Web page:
Customer service expert Michael stays at a hotel named after a paranoid delusion in which all people appear to be the same person in different disguises. I didn’t know this until after the movie, but it works anyway because everyone except Michael has the same face and voice (Tom Noonan, paterfamilias of The House of the Devil). Michael is dreamily British-accented but erratic-acting David Thewlis, and life’s the same old drab nightmare for him until he meets someone with a unique voice: Lisa (Jennifer Jason Leigh). His awkward affair with her lasts one night, after which she becomes Noonan-voiced and Michael leaves her, runs home to his Noonan-family.

Full of small pleasures in dialogue and puppet movement, and larger, weirder wonders (Michael’s subterranean gay-panic dream, Japanese automaton from sex shop, stop-motion recreation of a My Man Godfrey scene). Surely need to watch again – need to watch all Kaufman’s movies again.

Opened in Venice with A Bigger Splash, Francofonia and The Clan, winning what appears to be second place to From Afar. Award shows mostly considered it in animation categories, where it universally lost to Inside Out. Made the top-ten in the Skandies anyway, along with acting and screenplay mentions.

R. Porton in Cinema Scope:

The superb deployment of puppets and stop-motion animation in the work of Jan Svankmajer and the Quay Brothers highlight the vicissitudes of the macabre and the fantastic. Kaufman and Johnson’s film, although superficially more prosaic, manages to make the banalities of a business trip as chilling as anything in Alice or Street of Crocodiles. Towards the end of Anomalisa, Michael concludes that the real lesson of his visit to Cincinnati is “there’s no lesson at all,” a fitting coda to a movie which refuses to offer its audience glib bromides or anything more than cold comfort.

This demands to be seen two or three times in order to piece together all the meanings and layers and characters. Unfortunately, with Milk and Ashes of Time in theaters, I don’t really feel like watching this again…

Charlie Kaufman directs his own script, presumably to have total control over his most complex scenario yet. Anyone would have to say he does a fine job with it, using effects and sets and makeup very well, and getting super performances out of his actors – anyone who hadn’t seen the Jonze and Gondry adaptations of Kaufman’s previous scripts, that is. Adaptation, Malkovich, Human Nature and Eternal Sunshine all had their share of the sad, dark grunginess that pervades this movie, but they also had amazing visual stylists as directors, who could add delirious highs to all those Kaufman-depressive lows through their staging and casting (note that the more successful films, Malkovich and Eternal Sunshine, put comedy actors in the dramatic roles). Synecdoche ends up being a movie I enjoy discussing with Katy, an admirable film, but not something I feel I can love.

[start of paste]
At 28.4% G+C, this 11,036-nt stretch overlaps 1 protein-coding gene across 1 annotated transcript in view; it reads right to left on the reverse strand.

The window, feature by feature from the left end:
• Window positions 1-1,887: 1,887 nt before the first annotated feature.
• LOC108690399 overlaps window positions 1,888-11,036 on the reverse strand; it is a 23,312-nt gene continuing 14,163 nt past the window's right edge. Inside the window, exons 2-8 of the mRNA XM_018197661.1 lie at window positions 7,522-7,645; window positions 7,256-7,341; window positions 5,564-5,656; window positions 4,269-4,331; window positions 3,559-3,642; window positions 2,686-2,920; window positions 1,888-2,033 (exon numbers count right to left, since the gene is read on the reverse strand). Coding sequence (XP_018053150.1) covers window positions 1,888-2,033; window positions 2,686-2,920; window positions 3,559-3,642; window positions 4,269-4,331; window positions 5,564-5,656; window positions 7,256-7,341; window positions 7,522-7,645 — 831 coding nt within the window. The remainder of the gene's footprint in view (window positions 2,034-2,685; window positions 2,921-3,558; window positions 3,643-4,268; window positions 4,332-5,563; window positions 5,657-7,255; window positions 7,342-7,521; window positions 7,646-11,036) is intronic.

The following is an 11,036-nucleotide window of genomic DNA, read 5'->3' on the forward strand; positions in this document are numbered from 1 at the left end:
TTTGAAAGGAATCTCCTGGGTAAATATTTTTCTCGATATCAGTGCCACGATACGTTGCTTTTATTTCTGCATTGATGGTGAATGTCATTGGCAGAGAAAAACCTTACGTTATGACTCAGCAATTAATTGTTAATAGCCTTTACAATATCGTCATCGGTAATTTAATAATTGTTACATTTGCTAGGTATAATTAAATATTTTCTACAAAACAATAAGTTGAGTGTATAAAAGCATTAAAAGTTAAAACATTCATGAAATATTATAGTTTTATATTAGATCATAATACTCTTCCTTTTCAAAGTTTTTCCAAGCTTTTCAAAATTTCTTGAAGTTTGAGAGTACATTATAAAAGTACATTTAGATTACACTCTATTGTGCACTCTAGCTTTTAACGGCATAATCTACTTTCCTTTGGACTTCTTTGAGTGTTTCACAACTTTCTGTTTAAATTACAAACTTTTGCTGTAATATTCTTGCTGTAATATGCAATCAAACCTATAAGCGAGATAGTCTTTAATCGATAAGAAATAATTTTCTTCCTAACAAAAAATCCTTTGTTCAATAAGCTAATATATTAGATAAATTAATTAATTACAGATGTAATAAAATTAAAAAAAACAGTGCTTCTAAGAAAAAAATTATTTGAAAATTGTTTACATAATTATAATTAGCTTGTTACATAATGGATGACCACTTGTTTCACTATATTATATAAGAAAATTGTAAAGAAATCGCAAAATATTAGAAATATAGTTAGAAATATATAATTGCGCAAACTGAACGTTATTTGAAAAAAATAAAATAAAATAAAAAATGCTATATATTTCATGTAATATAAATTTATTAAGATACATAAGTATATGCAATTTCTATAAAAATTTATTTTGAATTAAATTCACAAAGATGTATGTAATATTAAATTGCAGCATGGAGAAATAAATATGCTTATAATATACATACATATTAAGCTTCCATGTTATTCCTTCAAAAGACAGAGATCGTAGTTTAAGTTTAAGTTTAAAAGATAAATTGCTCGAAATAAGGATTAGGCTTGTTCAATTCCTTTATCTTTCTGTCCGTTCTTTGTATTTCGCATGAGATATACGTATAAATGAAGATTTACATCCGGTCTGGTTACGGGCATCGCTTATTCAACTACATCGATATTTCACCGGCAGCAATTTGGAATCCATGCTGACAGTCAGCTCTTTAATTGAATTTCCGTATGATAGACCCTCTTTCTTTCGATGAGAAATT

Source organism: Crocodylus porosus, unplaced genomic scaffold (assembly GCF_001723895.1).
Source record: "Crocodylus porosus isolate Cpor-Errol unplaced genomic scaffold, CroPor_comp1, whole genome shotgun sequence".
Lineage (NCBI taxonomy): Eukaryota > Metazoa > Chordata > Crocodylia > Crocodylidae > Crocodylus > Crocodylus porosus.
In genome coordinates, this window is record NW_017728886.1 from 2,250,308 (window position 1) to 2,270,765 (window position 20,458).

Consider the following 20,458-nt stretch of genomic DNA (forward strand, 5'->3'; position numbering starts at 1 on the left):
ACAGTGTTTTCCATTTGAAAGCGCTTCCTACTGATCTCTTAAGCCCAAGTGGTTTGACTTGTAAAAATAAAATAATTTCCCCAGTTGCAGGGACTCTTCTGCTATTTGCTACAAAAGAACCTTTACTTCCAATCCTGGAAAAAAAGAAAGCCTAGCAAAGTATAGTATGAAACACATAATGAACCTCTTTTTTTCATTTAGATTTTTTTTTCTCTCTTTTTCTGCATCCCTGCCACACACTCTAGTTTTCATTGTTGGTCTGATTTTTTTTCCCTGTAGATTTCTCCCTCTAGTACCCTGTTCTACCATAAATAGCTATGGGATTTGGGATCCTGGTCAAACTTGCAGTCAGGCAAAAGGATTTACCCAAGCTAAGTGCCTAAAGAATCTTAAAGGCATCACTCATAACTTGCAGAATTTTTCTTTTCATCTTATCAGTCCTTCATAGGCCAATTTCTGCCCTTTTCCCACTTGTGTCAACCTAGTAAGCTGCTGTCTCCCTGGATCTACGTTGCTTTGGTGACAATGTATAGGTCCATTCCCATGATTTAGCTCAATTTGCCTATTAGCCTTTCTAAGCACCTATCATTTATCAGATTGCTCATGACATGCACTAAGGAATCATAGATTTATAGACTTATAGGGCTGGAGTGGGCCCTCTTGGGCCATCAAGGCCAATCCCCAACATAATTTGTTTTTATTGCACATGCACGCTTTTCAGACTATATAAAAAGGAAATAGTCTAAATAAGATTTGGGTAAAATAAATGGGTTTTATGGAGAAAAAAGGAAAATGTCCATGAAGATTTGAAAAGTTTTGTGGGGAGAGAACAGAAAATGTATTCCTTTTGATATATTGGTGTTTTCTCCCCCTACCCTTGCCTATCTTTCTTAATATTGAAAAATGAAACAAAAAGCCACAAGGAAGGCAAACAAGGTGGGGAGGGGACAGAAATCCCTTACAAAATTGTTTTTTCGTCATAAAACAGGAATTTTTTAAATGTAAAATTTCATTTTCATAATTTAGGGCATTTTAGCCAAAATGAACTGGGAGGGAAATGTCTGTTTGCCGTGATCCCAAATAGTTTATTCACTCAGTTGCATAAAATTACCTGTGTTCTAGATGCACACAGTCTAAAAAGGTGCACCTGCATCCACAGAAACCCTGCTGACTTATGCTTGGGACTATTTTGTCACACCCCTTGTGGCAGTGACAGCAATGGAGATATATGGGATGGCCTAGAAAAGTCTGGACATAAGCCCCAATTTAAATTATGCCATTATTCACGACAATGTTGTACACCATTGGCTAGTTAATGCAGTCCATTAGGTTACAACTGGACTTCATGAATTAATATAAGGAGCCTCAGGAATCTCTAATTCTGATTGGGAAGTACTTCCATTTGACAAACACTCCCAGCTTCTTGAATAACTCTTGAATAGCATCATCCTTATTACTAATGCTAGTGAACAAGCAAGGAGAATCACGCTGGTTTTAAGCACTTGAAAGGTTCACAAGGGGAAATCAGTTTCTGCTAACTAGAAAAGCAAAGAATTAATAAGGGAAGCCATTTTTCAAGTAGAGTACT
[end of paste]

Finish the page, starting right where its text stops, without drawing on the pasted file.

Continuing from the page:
Phil Hoffman is Caden, a Schenectady theater director – yes, Kaufman is doing it again. After screenwriting a movie about a screenwriter, he’s directing a movie about a director. Anyhow, Hoffman is married to Catherine Keener, a more ambitious artist than himself. Friend/nanny(?) Jennifer Jason Leigh is Maria, who watches over their young daughter Olive. Keener leaves Caden, takes the kid and moves to Berlin, which prompts a psychic break in Caden, so when he wins a grant to produce a play in NYC, he makes it a SYNECDOCHE (noun, the part which stands in for the whole) for his life. Eventually, as the play-Caden starts to produce his own play with its own play-Caden, Caden’s life may be becoming a synecdoche for the play! I think!

Anyhow, play-Caden is an interesting guy named Sammy (Tom Noonan). Emily Watson and Samantha Morton, two actresses I’ve admired who I always thought looked similar, finally appear in a movie together playing the same-ish role… bravo for that. Morton is Hazel, a girl who has long had a crush on Hoffman, and Watson is the girl hired to play Hazel. Hazel does get to be with Caden for one day before dying of smoke inhalation in her long-burning house. Hope Davis plays an unhelpful family therapist. And Dianne Wiest (do I only know her from Edward Scissorhands?) is hired as Caden at the end, and told to “direct” the real Caden, which she does, to his death.

Meanwhile there’s stuff about Caden’s daughter growing up in Berlin, falling in love with Maria and dying of a skin disease, never forgiving Caden for ruining his marriage with his secret gay life (not otherwise referenced, as far as I know – unless Caden “being” Dianne Wiest is a reference). Sammy commits suicide (referencing an attempted-suicide of Caden). There’s lots, lots more that I’m sure I have forgotten.

Kaufman’s real strength here are his collapsing of time, and strangely simultaneous expanding of time (see the burning house) – more haunting than his collapsing/expanding of reality – and all the philosophy on human existence he crams into such a short movie. I’m sure he’s aware that there’s no warmth in his movie, but is he aware that we would’ve liked some?